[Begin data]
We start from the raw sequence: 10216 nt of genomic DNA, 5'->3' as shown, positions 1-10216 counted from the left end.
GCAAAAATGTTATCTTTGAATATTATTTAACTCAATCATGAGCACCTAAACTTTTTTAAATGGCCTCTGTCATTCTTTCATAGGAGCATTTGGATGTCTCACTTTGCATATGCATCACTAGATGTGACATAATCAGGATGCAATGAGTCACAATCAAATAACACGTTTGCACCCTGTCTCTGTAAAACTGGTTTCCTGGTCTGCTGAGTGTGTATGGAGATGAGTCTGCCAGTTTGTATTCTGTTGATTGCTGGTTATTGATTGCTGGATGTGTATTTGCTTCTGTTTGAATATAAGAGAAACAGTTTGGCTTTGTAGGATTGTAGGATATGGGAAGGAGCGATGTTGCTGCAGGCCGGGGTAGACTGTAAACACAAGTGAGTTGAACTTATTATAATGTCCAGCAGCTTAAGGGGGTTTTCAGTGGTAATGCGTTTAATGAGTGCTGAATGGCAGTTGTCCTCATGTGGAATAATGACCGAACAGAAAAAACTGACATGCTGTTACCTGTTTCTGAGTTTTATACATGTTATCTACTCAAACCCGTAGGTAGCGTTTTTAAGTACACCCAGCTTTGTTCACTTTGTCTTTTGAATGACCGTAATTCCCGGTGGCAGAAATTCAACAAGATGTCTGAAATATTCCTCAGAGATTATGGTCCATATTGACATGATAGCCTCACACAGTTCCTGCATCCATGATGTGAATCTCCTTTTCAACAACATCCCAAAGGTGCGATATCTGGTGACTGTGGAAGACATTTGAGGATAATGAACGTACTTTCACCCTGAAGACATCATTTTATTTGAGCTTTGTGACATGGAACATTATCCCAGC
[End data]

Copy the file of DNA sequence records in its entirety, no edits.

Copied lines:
We start from the raw sequence: 10216 nt of genomic DNA, 5'->3' as shown, positions 1-10216 counted from the left end.
GCAAAAATGTTATCTTTGAATATTATTTAACTCAATCATGAGCACCTAAACTTTTTTAAATGGCCTCTGTCATTCTTTCATAGGAGCATTTGGATGTCTCACTTTGCATATGCATCACTAGATGTGACATAATCAGGATGCAATGAGTCACAATCAAATAACACGTTTGCACCCTGTCTCTGTAAAACTGGTTTCCTGGTCTGCTGAGTGTGTATGGAGATGAGTCTGCCAGTTTGTATTCTGTTGATTGCTGGTTATTGATTGCTGGATGTGTATTTGCTTCTGTTTGAATATAAGAGAAACAGTTTGGCTTTGTAGGATTGTAGGATATGGGAAGGAGCGATGTTGCTGCAGGCCGGGGTAGACTGTAAACACAAGTGAGTTGAACTTATTATAATGTCCAGCAGCTTAAGGGGGTTTTCAGTGGTAATGCGTTTAATGAGTGCTGAATGGCAGTTGTCCTCATGTGGAATAATGACCGAACAGAAAAAACTGACATGCTGTTACCTGTTTCTGAGTTTTATACATGTTATCTACTCAAACCCGTAGGTAGCGTTTTTAAGTACACCCAGCTTTGTTCACTTTGTCTTTTGAATGACCGTAATTCCCGGTGGCAGAAATTCAACAAGATGTCTGAAATATTCCTCAGAGATTATGGTCCATATTGACATGATAGCCTCACACAGTTCCTGCATCCATGATGTGAATCTCCTTTTCAACAACATCCCAAAGGTGCGATATCTGGTGACTGTGGAAGACATTTGAGGATAATGAACGTACTTTCACCCTGAAGACATCATTTTATTTGAGCTTTGTGACATGGAACATTATCCCAGC